# Predicted probabilities - Tobit/probit - differences

For long I have been a silent reader of your forum, but now I have to ask you for your expertise, as I haven't found an answer to my question yet.

Short to my back story: My aim is to calculate the predicted probabilities that a country receives development aid from a donor with Stata14. The models under evaluation are the tobit (xttobit) and the probit. The supervisor of my thesis suggested the use of the Tobit, as the dependent variable (USD value of aid flows in year t) contains roughly 35% zeroes. However, is there actually an advantage of the Tobit over the Probit if i just want the probabilities to receive aid?

In see the point of the Tobit model, if I want to calculates estimates of E(Y*) but not for estimates of Pr(0 < y < +∞).

Best, Jules

• I decided to change my focus on the marginal effect of E(y* | x ), as it seems that the Tobit estimator is not perfectly suited for calculating the probabilities of receiving aid Pr(0 < y < +∞), as David already stated: > "The estimated probability that a country gets aid might have little relationship to how much aid a country gets." Thanks again for your comment. – Jules Watson Jun 8 '17 at 22:10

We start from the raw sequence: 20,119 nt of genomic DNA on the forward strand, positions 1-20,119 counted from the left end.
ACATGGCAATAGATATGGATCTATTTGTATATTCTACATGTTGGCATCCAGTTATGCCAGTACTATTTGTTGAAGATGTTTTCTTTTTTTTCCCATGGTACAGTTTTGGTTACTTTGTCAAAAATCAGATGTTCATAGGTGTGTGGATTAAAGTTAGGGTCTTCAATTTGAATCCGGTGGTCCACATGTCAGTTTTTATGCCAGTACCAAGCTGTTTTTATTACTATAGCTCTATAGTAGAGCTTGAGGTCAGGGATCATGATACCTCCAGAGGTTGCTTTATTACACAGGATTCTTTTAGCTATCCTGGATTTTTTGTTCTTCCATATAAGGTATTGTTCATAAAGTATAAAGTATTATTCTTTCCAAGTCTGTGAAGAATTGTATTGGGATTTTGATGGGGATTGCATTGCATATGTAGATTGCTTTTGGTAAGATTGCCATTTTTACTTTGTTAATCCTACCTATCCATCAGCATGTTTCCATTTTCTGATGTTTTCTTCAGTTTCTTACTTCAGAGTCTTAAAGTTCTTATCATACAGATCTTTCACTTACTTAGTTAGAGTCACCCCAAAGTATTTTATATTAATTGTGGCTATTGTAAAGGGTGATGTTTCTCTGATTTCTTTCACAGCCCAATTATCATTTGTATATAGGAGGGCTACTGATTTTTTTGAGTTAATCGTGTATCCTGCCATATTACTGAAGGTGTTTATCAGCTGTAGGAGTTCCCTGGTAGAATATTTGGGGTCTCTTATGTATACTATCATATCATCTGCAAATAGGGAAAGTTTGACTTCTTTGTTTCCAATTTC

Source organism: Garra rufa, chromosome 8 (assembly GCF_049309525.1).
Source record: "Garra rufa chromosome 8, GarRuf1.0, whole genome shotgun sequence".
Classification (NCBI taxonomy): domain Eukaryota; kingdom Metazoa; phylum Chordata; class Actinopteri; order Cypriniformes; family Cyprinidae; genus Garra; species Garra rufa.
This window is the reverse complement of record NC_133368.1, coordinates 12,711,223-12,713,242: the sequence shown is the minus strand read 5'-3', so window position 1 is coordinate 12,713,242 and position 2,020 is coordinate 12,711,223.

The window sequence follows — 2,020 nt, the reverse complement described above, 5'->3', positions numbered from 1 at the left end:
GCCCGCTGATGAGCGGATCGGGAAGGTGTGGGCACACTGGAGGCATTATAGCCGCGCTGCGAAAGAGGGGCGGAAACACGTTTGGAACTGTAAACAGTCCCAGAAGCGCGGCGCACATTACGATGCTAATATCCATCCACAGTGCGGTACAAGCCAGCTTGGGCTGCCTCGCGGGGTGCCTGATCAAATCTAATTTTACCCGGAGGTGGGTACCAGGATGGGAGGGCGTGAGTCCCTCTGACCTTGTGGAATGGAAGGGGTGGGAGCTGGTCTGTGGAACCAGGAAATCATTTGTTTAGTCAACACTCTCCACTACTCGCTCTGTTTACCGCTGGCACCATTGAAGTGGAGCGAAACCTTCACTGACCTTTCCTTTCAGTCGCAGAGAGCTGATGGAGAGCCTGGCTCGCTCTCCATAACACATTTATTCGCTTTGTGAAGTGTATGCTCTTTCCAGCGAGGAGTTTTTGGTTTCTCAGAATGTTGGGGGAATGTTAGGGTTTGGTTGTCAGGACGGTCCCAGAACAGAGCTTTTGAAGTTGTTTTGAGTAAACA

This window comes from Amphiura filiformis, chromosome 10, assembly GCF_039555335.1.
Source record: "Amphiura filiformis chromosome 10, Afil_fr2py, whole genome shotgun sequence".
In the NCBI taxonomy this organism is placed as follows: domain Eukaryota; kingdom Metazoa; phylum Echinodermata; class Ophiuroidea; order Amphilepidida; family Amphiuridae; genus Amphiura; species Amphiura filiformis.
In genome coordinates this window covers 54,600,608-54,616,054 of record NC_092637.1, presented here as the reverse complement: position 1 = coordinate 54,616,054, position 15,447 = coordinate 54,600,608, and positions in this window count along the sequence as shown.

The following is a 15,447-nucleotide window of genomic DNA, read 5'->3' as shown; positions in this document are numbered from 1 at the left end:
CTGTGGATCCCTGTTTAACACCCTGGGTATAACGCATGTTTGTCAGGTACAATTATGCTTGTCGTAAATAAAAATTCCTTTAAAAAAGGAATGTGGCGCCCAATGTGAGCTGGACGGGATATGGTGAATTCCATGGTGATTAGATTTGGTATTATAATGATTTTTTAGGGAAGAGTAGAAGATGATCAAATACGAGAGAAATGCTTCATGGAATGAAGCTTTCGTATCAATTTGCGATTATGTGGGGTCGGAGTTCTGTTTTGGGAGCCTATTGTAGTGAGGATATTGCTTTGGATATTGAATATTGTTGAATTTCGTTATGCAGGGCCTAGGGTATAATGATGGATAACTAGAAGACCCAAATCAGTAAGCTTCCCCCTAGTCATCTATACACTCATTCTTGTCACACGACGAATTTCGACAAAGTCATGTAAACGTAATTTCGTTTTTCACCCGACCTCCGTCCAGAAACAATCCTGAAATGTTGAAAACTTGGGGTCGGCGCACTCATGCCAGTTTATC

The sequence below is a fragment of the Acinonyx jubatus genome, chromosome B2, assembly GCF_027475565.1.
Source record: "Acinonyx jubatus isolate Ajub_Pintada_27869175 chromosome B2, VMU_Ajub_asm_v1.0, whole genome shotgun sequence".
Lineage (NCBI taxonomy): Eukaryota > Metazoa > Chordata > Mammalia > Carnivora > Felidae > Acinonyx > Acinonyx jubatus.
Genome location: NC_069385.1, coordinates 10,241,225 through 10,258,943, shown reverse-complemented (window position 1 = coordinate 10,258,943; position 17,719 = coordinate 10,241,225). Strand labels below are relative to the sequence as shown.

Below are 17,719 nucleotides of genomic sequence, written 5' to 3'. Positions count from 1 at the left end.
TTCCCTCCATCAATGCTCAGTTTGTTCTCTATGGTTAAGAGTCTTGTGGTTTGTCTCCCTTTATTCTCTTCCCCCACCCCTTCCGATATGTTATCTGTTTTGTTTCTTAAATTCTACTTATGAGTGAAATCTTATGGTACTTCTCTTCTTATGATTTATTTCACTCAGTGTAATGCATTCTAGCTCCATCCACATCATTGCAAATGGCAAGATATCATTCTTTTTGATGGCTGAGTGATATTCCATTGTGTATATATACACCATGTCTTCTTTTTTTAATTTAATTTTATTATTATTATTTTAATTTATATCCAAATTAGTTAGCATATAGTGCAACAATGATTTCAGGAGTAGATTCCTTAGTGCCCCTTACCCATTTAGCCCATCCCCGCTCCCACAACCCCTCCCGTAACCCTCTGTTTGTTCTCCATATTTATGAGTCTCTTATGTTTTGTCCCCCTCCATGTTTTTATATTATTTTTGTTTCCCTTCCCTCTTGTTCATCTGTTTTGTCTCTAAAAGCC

The tobit and probit methods are quite different models; they should not be seen as slightly different variations of each other.

The probit method, as you have noted, only uses information about whether or not a country received aid. It uses no information whatever about the amount of aid.

The tobit method uses information about how much aid a country receives and incorporates the characteristics of countries that receive no aid.

The estimated parameters have no relationship, in principle, when most of the observations have an observed positive value of the dependent variable. Even when a small proportion of the observations have a positive value the estimates of the coefficients can be quite different.

The estimated probability that a country gets aid might have little relationship to how much aid a country gets.

The two models estimate quite different things, an amount of aid and the occurence or nonoccurence of any aid whatever. These might depend on different independent variables or depend on them in different ways.

It is clear that the two methods are designed to meet different objectives. Decide what your purpose is and you have the answer to what methods you need.